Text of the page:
"Cal-OSHA would benefit from greater process safety staffing with expanded technical qualifications," Tillema wrote.
Chevron had performed internal reviews of its pipe system, which resulted in a 2009 memo calling for a comprehensive inspection to ensure the pipes weren't corroding to dangerous levels.
"This (recommendation) was not implemented by the Chevron Richmond Refinery, and neither Contra Costa (County inspectors) nor Cal-OSHA was aware of this memo," Tillema wrote.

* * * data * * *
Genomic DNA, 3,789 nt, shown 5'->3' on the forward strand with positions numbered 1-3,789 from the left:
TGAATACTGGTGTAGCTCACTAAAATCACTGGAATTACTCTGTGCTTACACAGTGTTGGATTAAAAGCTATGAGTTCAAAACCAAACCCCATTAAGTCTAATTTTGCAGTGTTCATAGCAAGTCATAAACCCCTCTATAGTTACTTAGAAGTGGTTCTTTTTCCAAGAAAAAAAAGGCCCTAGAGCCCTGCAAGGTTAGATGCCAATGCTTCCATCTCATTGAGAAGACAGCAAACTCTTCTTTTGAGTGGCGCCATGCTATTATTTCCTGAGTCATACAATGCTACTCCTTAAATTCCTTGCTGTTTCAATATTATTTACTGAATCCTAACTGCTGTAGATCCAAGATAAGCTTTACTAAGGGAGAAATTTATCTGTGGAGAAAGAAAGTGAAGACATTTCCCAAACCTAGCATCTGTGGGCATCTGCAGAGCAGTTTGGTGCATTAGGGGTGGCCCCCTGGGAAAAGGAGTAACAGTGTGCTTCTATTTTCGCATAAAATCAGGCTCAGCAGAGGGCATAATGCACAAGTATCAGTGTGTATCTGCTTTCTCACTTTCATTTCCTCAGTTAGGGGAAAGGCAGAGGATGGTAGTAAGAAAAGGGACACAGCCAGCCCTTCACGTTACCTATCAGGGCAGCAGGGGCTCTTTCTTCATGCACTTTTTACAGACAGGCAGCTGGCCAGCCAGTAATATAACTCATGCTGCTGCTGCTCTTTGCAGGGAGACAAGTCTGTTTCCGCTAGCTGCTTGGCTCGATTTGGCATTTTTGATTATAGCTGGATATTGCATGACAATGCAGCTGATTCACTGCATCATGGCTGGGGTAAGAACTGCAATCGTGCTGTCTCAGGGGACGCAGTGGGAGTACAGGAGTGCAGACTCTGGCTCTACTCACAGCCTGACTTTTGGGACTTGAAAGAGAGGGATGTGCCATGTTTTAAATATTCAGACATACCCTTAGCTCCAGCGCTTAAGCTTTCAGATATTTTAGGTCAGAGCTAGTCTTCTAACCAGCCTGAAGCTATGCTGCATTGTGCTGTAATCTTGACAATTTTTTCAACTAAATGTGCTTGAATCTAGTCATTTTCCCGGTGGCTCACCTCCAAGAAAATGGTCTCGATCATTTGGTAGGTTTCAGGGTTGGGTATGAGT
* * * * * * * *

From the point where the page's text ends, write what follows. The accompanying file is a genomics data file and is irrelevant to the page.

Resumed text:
Chevron did not return a request for comment.
Erika Monterroza, a spokeswoman for Cal-OSHA said the agency is reviewing the board's findings.
"As for this incident, we issued 25 citations, 23 of them for serious and willful violations with penalties of nearly $1 million, demonstrating that we take our enforcement obligations seriously," Monterroza said.
Cal-OSHA on Friday approved Chevron's request to restart production in the crude unit destroyed in the fire.
Chevron has said it plans to resume operations by the end of June.